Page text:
# How to interpret the marginal effect of a dummy regressors in a logit model

I have a problem interpreting the marginal effect of a dummy variable in a logit model. (I am using Stata to estimate the logit regression)

I've run a simple logit say this:

logit w i.x i.y i.z


where all variables are dummies. Then to compute the margins I ran this:

 margins, dydx(_all) at(x=1 y=1)


I wanted to know the margins where x=1 and y=1.

How should I interpret the margin for x or y?

Stata is smart enough to ignore the at() assignment for x when you calculate the AME for x (since otherwise you would get a zero). In the end, you have asked Stata to calculate this average of finite differences:

$$AME_x =\sum_{i=1}^N \left[ \hat p(x=1,y=1,z=z_i)-\hat p(x=0,y=1,z=z_i) \right],$$

where $$\hat p(.)$$ is the predicted probability from the logit model. Stata used differences here rather than derivatives since all your regressors are binary/categorical.

This is probably not a very sensible AME, but perhaps you have your reasons for doing it this way. I am calling this an AME, but it is actually a hybrid of AME and MER (marginal effect at representative values).

Here's a toy example showing the margins calculation by hand:

. sysuse auto, clear
(1978 Automobile Data)

. gen high_mpg = mpg>20

. gen high_rep = rep78>3

. gen heavy    = weight>3000

.
. /* AME usig margins */
. logit foreign i.(high_mpg heavy high_rep), nolog

Logistic regression                             Number of obs     =         74
LR chi2(3)        =      37.57
Prob > chi2       =     0.0000
Log likelihood = -26.246142                     Pseudo R2         =     0.4172

------------------------------------------------------------------------------
foreign |      Coef.   Std. Err.      z    P>|z|     [95% Conf. Interval]
-------------+----------------------------------------------------------------
1.high_mpg |  -1.118024   1.307539    -0.86   0.393    -3.680754    1.444706
1.heavy |  -3.673601   1.417986    -2.59   0.010    -6.452802   -.8944001
1.high_rep |   2.245017   .7705583     2.91   0.004     .7347502    3.755283
_cons |  -.2405401   1.332215    -0.18   0.857    -2.851634    2.370554
------------------------------------------------------------------------------

. margins, dydx(high_mpg) at(high_mpg = 1 heavy = 1)

Average marginal effects                        Number of obs     =         74
Model VCE    : OIM

Expression   : Pr(foreign), predict()
dy/dx w.r.t. : 1.high_mpg
at           : high_mpg        =           1
heavy           =           1

------------------------------------------------------------------------------
|            Delta-method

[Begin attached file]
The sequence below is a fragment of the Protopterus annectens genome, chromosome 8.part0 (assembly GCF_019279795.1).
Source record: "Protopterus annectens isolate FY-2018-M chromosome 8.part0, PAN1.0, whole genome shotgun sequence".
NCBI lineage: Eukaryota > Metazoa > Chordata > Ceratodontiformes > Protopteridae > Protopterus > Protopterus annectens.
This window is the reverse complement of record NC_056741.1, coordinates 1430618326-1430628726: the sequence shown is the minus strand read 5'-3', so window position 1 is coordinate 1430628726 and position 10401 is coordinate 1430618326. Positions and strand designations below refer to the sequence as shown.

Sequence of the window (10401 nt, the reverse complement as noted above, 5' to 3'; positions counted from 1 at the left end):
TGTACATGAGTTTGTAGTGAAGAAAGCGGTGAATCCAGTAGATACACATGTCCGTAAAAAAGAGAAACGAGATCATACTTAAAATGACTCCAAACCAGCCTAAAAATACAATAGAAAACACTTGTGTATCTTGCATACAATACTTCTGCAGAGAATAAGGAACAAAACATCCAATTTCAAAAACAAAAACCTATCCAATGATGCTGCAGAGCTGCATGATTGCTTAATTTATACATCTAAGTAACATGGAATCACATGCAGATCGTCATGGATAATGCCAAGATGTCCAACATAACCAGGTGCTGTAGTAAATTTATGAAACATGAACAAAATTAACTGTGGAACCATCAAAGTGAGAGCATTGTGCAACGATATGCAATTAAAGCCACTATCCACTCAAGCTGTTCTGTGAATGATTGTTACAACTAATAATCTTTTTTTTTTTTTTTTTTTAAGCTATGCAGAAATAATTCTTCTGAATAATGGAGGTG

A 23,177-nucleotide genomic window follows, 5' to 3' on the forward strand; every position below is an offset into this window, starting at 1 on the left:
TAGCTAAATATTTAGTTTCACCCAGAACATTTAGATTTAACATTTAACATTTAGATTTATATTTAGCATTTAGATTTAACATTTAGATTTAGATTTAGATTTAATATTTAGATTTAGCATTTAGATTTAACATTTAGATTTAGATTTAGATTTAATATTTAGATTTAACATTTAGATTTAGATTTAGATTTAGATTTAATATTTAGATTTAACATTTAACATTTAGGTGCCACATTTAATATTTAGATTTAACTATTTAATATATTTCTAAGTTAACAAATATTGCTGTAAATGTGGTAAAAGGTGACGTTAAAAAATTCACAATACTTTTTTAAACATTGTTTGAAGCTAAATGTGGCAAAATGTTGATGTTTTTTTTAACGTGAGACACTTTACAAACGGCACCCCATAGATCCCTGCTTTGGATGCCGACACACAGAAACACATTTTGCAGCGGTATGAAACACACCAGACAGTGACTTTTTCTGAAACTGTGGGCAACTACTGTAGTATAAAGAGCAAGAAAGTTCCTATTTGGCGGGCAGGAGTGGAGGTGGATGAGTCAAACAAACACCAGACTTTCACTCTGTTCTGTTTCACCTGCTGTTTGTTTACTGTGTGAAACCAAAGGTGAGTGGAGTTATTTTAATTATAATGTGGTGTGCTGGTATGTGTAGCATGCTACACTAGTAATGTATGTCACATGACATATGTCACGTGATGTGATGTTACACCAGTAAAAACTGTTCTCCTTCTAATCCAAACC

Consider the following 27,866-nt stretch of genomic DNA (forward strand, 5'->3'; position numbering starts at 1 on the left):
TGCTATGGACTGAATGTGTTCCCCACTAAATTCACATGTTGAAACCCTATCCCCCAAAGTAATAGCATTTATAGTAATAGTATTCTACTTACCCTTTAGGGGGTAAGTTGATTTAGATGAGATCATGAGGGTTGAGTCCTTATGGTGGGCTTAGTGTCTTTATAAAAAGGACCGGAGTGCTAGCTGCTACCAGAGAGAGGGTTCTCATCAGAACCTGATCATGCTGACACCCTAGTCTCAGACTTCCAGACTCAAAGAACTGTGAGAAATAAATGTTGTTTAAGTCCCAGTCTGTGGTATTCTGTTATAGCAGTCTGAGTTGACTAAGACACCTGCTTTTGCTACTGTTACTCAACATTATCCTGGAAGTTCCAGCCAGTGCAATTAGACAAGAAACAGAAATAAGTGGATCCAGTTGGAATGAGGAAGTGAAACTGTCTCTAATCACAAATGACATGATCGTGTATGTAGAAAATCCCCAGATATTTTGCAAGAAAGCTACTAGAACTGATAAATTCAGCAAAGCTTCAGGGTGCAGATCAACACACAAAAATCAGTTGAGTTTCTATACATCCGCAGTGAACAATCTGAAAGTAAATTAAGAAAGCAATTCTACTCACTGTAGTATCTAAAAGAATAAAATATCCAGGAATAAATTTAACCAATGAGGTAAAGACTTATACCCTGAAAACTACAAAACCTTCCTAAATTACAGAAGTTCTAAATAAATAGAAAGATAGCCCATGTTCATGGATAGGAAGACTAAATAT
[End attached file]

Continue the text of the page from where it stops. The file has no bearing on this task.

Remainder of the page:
|      dy/dx   Std. Err.      z    P>|z|     [95% Conf. Interval]
-------------+----------------------------------------------------------------
1.high_mpg |   -.053257   .0519245    -1.03   0.305     -.155027    .0485131
------------------------------------------------------------------------------
Note: dy/dx for factor levels is the discrete change from the base level.

.
. /* Calculate the same average marginal effect in-sample for high_mpg as above */
. /* (a) ME = phat(high_mpg=1, heavy=1, high_rep at own value) */
. /*        - phat(high_mpg=0, heavy=1, high_rep at own value) */
. gen double high_mpg_me =
>                    ///
>                                           [   exp(_b[_cons]+_b[1.high_mpg]+_b[1.heavy]+_b[1.high_rep]*high_rep)/   ///
>                                (1+exp(_b[_cons]+_b[1.high_mpg]+_b[1.heavy]+_b[1.high_rep]*high_rep))]  ///
>                                          -[   exp(_b[_cons]               +_b[1.heavy]+_b[1.high_rep]*high_rep)/   ///
>                                (1+exp(_b[_cons]               +_b[1.heavy]+_b[1.high_rep]*high_rep))]

.
. /* (b) Calculate the average marginal effect (AME) */
. sum high_mpg_me, meanonly

. display "High MPG AME = " %9.6f r(mean)
High MPG AME = -0.053257


According to this model, when all cars are assumed to be heavy, but have their actual in-sample values of high repair record as they are observed. the probability of the car being foreign falls by 5.3 percentage points when it is high MPG (relative to low MPG).

Stata Code:

cls
sysuse auto, clear
gen high_mpg = mpg>20
gen high_rep = rep78>3
gen heavy    = weight>3000

/* AME usig margins */
logit foreign i.(high_mpg heavy high_rep), nolog
margins, dydx(high_mpg) at(high_mpg = 1 heavy = 1)

/* Calculate the same average marginal effect in-sample for high_mpg as above */
/* (a) ME = phat(high_mpg=1, heavy=1, high_rep at own value) */
/*        - phat(high_mpg=0, heavy=1, high_rep at own value) */
gen double high_mpg_me =                                                                       ///
[   exp(_b[_cons]+_b[1.high_mpg]+_b[1.heavy]+_b[1.high_rep]*high_rep)/   ///
(1+exp(_b[_cons]+_b[1.high_mpg]+_b[1.heavy]+_b[1.high_rep]*high_rep))]  ///
-[   exp(_b[_cons]               +_b[1.heavy]+_b[1.high_rep]*high_rep)/   ///
(1+exp(_b[_cons]               +_b[1.heavy]+_b[1.high_rep]*high_rep))]

/* (b) Calculate the average marginal effect (AME) */
sum high_mpg_me, meanonly
di "High MPG AME = " %9.6f r(mean)